Edited By Frances IoM on 08/05/2021 11:14:52

KWIL08/05/2021 11:44:10
3395 forum posts
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Posted by Frances IoM on 08/05/2021 11:14:05:
they replaced comfortable trains on both the east coast & the GWR with what have been reckoned to be the most uncomfortable long distance trains ever built - specified it seems by the 'experts' in DfT (their last 'masterpiece' was the Thameslink trains) - maybe once the Gov has recovered from Covid they might get around to publishing the long awaited Williams report and appoint the arms-length guiding mind that is so required to recover from the failed franchise model and the utter stupidity of the 'do not use public transport' messages - which will probably kill more people from air pollution than use of trains would have from covid.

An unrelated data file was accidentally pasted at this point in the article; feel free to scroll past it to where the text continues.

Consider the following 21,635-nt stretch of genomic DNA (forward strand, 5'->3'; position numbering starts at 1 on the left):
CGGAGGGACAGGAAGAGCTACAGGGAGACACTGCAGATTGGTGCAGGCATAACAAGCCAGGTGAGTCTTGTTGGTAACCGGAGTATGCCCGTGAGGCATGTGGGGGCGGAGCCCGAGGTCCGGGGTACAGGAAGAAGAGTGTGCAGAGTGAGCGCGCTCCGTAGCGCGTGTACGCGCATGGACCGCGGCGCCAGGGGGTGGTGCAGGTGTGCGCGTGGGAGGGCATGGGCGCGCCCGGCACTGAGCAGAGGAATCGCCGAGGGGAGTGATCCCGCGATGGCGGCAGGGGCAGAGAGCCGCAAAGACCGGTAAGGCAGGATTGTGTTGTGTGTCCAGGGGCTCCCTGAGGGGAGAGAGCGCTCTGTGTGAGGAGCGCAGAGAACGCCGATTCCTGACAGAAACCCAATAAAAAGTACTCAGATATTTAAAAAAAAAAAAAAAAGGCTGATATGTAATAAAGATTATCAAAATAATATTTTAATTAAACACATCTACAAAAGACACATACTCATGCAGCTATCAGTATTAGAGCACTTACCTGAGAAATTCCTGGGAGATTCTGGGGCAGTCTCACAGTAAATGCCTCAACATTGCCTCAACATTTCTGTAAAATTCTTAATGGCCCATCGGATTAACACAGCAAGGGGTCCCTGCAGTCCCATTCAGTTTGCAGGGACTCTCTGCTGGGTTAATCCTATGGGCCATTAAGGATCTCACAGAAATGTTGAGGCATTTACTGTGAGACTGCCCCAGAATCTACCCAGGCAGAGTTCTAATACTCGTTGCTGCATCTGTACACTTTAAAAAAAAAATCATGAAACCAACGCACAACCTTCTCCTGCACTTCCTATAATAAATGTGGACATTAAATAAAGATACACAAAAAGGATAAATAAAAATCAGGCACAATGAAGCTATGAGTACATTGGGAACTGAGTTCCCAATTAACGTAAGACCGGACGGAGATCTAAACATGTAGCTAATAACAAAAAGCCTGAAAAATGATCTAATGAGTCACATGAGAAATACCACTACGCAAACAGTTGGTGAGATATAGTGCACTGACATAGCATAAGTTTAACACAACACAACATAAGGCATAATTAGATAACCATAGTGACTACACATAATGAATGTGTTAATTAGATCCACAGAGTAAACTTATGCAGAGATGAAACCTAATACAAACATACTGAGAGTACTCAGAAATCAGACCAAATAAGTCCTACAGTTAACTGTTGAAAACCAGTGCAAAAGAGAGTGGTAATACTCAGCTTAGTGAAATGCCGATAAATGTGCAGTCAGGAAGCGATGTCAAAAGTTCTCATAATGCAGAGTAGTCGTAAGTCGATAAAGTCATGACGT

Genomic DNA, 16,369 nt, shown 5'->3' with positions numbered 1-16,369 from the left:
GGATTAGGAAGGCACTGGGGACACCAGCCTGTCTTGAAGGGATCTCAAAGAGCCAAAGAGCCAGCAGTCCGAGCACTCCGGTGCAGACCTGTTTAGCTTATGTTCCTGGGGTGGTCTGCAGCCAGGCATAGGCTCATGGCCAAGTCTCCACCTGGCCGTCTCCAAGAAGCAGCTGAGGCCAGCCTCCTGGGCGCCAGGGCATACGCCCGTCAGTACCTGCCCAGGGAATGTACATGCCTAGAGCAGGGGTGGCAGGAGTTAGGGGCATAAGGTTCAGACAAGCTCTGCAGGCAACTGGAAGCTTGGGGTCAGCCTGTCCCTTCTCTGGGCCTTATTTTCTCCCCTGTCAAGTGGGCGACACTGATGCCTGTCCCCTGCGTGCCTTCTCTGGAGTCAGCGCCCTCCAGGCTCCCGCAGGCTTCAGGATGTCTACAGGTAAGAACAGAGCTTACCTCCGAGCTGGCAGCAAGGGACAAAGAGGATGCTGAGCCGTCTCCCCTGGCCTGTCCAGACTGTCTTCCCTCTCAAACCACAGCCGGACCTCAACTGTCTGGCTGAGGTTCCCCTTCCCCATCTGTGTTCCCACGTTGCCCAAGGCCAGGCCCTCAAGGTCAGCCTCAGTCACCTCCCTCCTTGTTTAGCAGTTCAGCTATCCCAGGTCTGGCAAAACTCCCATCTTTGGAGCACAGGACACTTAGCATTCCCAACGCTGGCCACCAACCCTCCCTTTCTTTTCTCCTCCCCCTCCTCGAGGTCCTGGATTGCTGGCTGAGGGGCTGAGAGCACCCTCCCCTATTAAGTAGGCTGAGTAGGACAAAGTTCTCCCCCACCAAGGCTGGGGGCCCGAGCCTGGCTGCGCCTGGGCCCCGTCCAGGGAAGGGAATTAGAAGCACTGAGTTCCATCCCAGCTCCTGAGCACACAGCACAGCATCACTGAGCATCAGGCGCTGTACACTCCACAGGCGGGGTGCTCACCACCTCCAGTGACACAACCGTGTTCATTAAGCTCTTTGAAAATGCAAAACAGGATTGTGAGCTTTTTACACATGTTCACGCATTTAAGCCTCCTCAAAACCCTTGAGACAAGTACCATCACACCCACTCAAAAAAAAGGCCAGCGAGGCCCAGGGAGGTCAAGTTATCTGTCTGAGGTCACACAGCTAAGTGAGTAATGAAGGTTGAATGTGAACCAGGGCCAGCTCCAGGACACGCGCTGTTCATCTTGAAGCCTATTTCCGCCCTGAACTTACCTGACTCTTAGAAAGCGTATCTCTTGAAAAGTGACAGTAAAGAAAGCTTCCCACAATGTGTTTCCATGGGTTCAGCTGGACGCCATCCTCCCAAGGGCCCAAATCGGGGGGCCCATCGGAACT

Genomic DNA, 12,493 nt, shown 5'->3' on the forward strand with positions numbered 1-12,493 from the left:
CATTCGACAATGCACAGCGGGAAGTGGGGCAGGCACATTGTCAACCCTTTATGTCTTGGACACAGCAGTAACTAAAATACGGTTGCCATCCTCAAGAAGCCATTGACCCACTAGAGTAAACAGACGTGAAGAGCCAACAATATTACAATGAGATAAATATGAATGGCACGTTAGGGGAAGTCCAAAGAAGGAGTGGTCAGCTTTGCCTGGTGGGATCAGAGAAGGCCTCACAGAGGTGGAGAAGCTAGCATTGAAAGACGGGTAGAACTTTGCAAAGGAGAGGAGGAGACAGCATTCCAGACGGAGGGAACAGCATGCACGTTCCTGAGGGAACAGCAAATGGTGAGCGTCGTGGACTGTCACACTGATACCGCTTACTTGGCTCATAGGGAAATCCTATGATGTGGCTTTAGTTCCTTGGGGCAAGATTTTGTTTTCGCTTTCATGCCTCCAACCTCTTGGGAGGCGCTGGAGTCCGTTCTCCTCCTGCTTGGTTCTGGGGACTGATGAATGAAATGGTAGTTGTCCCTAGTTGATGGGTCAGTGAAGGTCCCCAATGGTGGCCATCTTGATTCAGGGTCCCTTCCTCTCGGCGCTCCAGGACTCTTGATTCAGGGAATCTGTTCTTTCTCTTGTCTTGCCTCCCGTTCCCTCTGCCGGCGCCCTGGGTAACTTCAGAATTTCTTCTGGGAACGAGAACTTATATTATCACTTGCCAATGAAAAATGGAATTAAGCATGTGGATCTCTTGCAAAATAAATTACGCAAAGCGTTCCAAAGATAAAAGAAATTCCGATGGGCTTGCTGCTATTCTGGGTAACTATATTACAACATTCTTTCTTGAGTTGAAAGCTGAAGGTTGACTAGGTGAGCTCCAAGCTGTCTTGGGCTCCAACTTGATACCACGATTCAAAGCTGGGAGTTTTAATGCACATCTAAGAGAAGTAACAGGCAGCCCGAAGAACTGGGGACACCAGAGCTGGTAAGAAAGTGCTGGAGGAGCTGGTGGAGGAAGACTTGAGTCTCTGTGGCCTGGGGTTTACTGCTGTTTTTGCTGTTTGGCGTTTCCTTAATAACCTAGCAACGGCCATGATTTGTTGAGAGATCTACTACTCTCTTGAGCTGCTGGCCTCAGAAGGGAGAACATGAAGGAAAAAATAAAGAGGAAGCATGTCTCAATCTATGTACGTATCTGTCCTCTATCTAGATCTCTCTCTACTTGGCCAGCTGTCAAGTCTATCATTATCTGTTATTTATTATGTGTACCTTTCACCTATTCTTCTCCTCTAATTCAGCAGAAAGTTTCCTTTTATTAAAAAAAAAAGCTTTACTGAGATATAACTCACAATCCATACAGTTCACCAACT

Edited By Frances IoM on 08/05/2021 11:14:52

Since when has a Government Department designed trains? As for the comment on air pollution versus Covid, stick to facts.

J Hancock08/05/2021 12:11:59
617 forum posts

WE really need to see the specification details , to check whether parameters of pitch and yaw were ever included.

High speed on straight lines and high speed on 'S' bend lines , completely different.

Frances IoM08/05/2021 12:12:36
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go read about the seating on Thameslink that was specified by the DfT. Ok they didn't design the trains but specified the seating etc (ie what the passenger judges the comfort on) on the new hi speed trains

Increased pollution from cars has been commented on by many including one coroner - air pollution in some parts of London exceeds legal limits by a large margin
duncan webster08/05/2021 12:19:38